America doesn’t really hate domestic violence.
If we hated domestic violence there would have been outrage when former NBA guard and now coach Jason Kidd was arrested for battering his then wife. But there wasn’t. There were no suspensions or endorsement withdrawals. No Jason Kidd jersey buy-back or trade-in programs. No remonstrations; that’s because America doesn’t really hate domestic violence.
If we hated domestic violence there would have been boycotts of boxer Floyd Mayweather’s most recent pay per view fight. After all he’s actually been convicted and served prison time for domestic violence and is currently being sued by a completely different woman for assault. Instead of boycotts however, Money Mayweather earned $32 million before he even stepped in the ring, netting millions in additional revenue from pay per view buys at $78 per view, and millions more from the ticket sells of a nearly sold out fight. By the end of the night Floyd Mayweather’s earnings had reached approximately $420 million for a career measured by punches thrown vs punches landed inside the boxing ring; a career that should probably be marred by the punches thrown vs punches landed outside the boxing ring, but that has yet to be seen. That’s because America doesn’t really hate domestic violence.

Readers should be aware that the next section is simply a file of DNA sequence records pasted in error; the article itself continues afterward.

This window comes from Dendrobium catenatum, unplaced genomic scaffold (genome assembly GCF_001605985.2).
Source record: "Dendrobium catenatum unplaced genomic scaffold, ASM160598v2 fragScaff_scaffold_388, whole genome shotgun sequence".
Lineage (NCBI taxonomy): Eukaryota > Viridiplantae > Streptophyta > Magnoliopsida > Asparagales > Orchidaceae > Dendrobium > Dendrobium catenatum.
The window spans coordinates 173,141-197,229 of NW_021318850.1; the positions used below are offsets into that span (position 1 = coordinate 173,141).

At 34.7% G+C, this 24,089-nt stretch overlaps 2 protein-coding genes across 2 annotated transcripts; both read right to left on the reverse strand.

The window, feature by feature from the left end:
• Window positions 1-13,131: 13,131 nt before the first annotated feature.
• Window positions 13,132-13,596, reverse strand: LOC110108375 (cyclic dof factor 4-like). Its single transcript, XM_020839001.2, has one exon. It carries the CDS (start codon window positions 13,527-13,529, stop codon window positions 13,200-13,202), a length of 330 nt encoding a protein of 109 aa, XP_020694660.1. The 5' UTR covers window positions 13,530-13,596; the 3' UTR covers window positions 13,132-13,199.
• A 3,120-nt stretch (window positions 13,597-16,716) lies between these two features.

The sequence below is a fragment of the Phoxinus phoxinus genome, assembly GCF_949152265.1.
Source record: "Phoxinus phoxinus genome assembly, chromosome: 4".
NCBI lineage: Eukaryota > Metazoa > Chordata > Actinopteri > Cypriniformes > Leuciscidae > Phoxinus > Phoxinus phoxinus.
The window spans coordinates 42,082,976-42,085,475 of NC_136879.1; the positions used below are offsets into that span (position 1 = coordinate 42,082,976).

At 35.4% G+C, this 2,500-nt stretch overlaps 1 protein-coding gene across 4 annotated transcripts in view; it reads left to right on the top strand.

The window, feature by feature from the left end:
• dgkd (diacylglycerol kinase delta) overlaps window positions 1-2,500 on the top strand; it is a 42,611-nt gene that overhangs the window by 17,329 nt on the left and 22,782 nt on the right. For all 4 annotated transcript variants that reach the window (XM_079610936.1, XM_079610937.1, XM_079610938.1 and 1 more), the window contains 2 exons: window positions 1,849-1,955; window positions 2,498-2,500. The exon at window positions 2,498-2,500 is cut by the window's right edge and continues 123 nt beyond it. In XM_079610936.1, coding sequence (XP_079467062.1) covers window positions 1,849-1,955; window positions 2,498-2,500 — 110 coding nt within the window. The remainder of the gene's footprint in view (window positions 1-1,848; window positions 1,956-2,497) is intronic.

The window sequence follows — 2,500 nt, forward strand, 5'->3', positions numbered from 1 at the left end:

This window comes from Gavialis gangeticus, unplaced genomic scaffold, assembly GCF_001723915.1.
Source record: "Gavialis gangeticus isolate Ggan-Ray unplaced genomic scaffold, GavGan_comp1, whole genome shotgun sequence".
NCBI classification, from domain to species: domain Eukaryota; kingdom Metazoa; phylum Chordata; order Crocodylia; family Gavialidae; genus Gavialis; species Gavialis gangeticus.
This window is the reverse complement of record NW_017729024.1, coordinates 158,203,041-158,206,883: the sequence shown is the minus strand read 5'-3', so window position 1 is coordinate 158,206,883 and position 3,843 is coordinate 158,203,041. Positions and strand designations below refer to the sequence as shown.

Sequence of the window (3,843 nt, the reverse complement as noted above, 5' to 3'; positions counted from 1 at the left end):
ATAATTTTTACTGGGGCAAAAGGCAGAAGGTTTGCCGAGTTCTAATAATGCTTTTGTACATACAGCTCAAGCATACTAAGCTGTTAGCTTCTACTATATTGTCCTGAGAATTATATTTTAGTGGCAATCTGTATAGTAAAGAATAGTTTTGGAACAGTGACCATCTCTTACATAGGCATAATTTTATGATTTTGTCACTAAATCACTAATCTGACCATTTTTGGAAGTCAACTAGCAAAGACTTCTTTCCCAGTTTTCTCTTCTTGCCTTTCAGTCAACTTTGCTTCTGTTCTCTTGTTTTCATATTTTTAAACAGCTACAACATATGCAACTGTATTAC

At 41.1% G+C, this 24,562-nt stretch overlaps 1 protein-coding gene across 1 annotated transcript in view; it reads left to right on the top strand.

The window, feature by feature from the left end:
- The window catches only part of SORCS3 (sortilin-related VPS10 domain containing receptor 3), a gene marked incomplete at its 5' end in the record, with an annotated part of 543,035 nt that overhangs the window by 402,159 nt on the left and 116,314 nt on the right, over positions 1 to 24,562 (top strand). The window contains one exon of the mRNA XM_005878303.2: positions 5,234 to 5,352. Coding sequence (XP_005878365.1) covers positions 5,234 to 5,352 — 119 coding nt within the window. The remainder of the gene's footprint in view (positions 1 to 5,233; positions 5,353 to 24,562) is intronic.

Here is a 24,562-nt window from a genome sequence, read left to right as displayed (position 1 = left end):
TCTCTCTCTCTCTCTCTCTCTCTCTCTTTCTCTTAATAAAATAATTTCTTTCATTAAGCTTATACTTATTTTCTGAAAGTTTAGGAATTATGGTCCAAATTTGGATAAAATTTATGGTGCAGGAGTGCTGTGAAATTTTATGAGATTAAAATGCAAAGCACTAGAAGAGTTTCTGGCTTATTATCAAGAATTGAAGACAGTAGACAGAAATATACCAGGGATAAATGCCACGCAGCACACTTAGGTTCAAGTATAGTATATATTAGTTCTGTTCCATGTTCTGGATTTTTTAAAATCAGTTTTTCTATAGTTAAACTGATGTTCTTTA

If we hated domestic violence there would be mass protest each and every Thursday, Sunday, and Monday when 1 of the 14 active NFL players with a history of domestic violence, takes the field. Except there isn’t. No suspensions. No withholding of pay. No burning of Brandon Marshall, or Dez Bryant, or Santonio Holmes jerseys, just to name a few. Nope, for the price of admission or simply a decent HDTV, you can see them on the field any given Sunday. Why? Because America doesn’t really hate domestic violence.
If we hated domestic violence we wouldn’t continue to allow cops who beat their significant others to protect and serve us when domestic violence is twice the national rate among law enforcement officers. Instead we turn a blind eye, giving free reign to the badge and gun, and then wonder why reports and recordings of police brutality are on the rise. That’s because America doesn’t really hate domestic violence.